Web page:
Dubbed by some the best Korean film ever made, this 1960 piece draws from a novella translated alternatively as “Aimless Bullet” or “Stray Bullet” by Yi Beomseon. While we can debate about being the “best” as this is always a thing of personal preferences, “Aimless Bullet” is definitely a damn great film. Taken from both, a contemporary and diachronic perspective. And it is quite obvious why the 1960s government found the film too gloomy. Consequently, they first banned the film, and only later allowed a very limited release.
After the war is over, the usual wish the governments have is to celebrate the peace or at least boost the morals of the nation. In spite of that, the national cinemas tend to react with films infused with hardship and disillusion. And yes, that is the case here. The destroyed country offers little to none work opportunities, the pay is laughable, housing is scarce. Soldiers, often suffering from injuries or traumas, stay unemployed. That still does not mean women or those who weren’t fighting are better off. PTSD took its toll from all, civilians included.
“Aimless Bullet” manages to capture it all. At a steady pace, it introduces the variety of its characters, seamlessly adding one at a time, shifting focus. Bit by bit building a mosaic, a portrait of a country where no one is really happy despite everyone is trying. A country with a jeering chasm between the rich and the poor. The camera follows the ideas of the script and helps to set the bonds with the characters, build up the tension, and juxtapose what might otherwise stay unnoticed.
The choices of framing, composition, in-depth staging are not only captivating but also keep the pace steady and grant you the grasp of the contemporary moods. The panning and refocus serve as a smooth way to introduce new characters and later add to the emotional impact of the scene. The light captures the feeling of the moment. The images of the cityscape are in no way diplomatic. They put in contrast ladies wearing expensive dresses and the homeless or hawkers. Shiny city center stands in opposition to poor suburbs, despite the city streets are not exactly bustling with crowds.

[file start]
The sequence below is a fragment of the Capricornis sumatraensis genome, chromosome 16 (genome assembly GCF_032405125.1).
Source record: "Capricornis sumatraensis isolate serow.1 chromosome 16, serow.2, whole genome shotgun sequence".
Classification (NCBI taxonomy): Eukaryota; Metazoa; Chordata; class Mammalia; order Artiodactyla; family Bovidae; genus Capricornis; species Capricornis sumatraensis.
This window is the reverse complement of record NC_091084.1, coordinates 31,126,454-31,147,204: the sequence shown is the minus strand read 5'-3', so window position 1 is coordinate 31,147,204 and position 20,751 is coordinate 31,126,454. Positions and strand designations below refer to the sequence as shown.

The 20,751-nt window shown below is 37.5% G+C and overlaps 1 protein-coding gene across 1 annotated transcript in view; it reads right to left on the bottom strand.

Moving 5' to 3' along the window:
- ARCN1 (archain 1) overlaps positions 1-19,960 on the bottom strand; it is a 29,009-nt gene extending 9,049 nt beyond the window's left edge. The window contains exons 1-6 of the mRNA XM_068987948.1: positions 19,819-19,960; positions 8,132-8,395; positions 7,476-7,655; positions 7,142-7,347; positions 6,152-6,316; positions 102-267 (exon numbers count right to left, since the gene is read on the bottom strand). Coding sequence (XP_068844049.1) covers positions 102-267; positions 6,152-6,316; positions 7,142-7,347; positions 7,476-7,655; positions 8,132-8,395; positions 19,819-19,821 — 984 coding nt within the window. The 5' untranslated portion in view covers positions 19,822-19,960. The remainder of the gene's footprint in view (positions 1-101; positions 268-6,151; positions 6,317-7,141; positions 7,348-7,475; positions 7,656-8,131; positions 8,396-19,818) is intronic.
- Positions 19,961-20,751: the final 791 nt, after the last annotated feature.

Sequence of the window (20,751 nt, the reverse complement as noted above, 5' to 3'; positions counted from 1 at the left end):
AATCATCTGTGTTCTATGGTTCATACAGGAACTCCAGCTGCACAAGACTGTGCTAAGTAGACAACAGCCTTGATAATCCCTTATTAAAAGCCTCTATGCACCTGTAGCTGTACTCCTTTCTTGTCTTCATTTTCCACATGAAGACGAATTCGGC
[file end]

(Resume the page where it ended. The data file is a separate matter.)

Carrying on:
The script itself offers one excellent basis for the film. It keeps in mind the wider picture and provides enough screen time for the characters. The characters intrigue you not only in their role of the bearers of a certain issue, but dread, hope or dream. They are allowed to establish an emotional bond to the point where all of them matter. At the same time, the narration proceeds with the core storyline, unwaveringly spiraling towards one character.
In the center of the story stands Cheol-ho (Kim Jin-kyu) and his family. Brother, war veteran Yeong-ho (Choi Moo-ryong), sister, who became a prostitute for American soldiers, pregnant wife, two kids, and mother. Magnificent in film style, “Aimless Bullet” portrays people striving to make it to another day. Along the way, the families and whatever illusion that kept them going are falling apart. There is a touch of neo-realism, as well as of the American lost generation. Silent persistence mingles with harsh screams, intimate moments get lost in sadness.
The men do their best to keep it together, to be honorable, to provide for the family and themselves. Yet, they do not have a set purpose. Like many of their compatriots, they have lost their purpose. Now, they have to face a platitude of social roles without really knowing how. They go on like aimless bullets.
In the end, it doesn’t matter whether you agree “Aimless Bullet” is the best Korean film ever. Nor it matters that in the time of its initial release, it flopped. It fully deserves its place among the classic masterpieces, simply because it is a great film.